Woodworking Stories, Woodworker Profiles and Products

Midwest sensibilities

Written by Ann M. Goebel Monday, 19 October 2015 00:00

midwest2When Rothan Millwork Co. renovated the Peoria (Ill.) City Hall council chambers last year, it was the second time around. About 125 years ago, at the time the landmark was built, a Rothan crew fabricated and installed all the wainscot paneling, doors, railings and trim.

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Small, but thinking big

Written by John English Monday, 19 October 2015 00:00

smallIt’s difficult to define a small woodshop. Is it one with limited physical space or with only a few employees or perhaps it has gross sales under a certain dollar figure? Maybe the most apt description is that a small shop is one where the owner still rolls up his or her shirtsleeves on Monday morning, knows how to operate every piece of equipment in the shop and is still more connected to actual production tasks than to management functions.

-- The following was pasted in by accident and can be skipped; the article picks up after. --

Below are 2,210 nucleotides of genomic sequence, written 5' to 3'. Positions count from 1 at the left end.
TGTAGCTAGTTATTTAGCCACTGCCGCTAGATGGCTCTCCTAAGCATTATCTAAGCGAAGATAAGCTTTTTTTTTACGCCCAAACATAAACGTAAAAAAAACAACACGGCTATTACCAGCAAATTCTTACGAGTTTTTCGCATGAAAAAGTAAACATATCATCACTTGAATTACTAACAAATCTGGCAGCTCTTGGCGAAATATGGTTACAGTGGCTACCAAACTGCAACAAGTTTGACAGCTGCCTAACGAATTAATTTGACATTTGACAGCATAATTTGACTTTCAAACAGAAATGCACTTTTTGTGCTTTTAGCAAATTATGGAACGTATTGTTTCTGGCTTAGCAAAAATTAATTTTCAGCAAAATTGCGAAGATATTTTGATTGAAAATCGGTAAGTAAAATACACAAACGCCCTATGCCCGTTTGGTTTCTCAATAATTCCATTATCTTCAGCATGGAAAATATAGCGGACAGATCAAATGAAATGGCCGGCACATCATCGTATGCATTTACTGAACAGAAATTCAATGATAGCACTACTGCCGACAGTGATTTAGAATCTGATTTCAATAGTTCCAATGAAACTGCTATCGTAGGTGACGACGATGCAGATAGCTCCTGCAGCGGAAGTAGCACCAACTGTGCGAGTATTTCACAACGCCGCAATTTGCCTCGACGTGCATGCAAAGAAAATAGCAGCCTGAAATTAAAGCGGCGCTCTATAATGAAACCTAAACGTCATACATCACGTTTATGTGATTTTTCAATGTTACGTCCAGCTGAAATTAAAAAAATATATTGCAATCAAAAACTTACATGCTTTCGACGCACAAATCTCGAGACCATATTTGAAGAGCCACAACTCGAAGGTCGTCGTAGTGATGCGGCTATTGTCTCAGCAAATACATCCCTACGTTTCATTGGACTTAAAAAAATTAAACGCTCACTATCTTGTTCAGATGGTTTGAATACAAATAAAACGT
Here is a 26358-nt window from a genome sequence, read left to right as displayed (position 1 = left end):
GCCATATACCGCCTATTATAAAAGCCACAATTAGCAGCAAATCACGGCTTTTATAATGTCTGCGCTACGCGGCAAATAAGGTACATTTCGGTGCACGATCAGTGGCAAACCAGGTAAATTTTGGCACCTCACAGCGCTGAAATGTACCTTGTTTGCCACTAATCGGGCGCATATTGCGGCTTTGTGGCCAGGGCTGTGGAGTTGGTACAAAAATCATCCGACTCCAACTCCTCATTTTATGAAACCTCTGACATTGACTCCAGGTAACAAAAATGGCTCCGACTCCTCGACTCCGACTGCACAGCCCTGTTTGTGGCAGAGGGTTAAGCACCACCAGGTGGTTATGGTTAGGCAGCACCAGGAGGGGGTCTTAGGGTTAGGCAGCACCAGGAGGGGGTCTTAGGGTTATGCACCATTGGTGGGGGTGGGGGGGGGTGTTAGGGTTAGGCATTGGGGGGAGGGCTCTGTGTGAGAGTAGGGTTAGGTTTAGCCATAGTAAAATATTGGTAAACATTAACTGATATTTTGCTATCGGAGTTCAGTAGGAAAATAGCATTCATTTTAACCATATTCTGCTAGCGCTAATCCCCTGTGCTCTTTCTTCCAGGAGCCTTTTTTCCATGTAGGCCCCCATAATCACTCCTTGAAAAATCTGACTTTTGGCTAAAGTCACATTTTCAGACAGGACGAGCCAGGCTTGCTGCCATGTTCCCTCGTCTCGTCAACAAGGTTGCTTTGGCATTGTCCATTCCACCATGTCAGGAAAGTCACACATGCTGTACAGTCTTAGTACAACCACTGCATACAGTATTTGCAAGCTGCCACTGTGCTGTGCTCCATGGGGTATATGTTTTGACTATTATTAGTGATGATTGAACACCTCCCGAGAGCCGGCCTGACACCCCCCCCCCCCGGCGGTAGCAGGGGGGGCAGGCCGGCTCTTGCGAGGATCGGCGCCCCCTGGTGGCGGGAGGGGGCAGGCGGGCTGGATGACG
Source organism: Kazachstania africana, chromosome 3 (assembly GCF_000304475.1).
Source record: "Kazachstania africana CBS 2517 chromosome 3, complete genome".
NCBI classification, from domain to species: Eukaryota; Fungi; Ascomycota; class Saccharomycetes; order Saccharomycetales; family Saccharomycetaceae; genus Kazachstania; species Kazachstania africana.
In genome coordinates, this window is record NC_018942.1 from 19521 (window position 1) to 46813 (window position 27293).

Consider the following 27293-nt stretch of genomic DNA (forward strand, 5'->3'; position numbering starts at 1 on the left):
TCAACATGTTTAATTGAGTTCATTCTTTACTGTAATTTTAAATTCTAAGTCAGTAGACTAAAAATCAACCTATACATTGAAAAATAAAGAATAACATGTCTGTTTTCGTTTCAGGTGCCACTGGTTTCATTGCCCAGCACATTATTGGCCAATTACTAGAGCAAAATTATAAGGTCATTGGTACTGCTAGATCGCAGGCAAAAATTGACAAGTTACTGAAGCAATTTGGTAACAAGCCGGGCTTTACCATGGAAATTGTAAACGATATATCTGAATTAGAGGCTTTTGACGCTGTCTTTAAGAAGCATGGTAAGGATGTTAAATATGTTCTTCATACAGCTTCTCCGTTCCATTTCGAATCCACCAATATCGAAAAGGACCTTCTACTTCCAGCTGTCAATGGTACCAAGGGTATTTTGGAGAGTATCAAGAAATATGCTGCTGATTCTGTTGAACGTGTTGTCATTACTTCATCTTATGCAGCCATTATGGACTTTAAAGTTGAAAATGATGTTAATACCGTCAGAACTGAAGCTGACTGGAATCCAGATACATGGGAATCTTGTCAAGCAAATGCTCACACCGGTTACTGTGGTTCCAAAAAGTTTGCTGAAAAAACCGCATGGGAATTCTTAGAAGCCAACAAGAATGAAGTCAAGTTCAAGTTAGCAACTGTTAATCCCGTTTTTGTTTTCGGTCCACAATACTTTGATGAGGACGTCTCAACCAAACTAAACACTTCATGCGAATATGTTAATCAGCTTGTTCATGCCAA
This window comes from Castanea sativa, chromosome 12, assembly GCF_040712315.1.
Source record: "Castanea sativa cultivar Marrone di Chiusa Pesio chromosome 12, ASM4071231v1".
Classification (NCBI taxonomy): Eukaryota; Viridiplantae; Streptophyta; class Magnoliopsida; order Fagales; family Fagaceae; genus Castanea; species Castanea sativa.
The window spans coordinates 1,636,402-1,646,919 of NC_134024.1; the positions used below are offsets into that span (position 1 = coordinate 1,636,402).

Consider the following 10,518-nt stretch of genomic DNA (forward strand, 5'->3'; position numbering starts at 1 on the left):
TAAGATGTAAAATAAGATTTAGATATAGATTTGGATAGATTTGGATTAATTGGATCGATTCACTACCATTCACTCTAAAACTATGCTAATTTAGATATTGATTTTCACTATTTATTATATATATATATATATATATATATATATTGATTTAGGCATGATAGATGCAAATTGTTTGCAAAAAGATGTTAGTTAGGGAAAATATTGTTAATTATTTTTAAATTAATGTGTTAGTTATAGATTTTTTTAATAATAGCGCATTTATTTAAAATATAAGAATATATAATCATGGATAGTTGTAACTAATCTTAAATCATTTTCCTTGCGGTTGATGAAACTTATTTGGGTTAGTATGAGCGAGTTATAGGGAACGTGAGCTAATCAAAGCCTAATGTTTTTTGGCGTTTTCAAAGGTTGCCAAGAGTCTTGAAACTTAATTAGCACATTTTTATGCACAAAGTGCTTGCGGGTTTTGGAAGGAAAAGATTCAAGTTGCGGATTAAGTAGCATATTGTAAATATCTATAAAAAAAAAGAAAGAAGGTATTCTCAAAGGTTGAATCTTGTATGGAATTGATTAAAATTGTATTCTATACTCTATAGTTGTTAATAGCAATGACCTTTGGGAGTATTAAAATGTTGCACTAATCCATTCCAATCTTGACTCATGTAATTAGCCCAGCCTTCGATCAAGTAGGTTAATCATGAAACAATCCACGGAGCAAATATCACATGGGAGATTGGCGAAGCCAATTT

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Jet setters

Written by Jennifer Hicks Monday, 14 September 2015 00:00

jet1Now based in a 150,000-sq.-ft. state-of-the-art building, filled with about 200 employees, it’s difficult to imagine a business like Custom Aircraft Cabinets operating out of a single-car garage with two employees. But that’s how it all started 25 years ago by co-owners Mike Gueringer and Paul Reesnes.

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Aggregate advantage

Written by John English Monday, 14 September 2015 00:00

aggregateAggregate heads (also known as angle heads) are a relatively easy way to add a new dimension to most CNC spindles. They essentially enhance horizontal capabilities to include vertical options. That is, they allow the operator to change the direction of the spindle. They can also change its function because they allow a woodshop to add new tooling that won’t always work on a vertical spindle.

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A world of difference for engineered panels

Written by John English Monday, 14 September 2015 00:00

panels4In this global economy, companies all around the world are finding they have to play by new rules. Governments mandate some of these, while others are imposed by economic reality.

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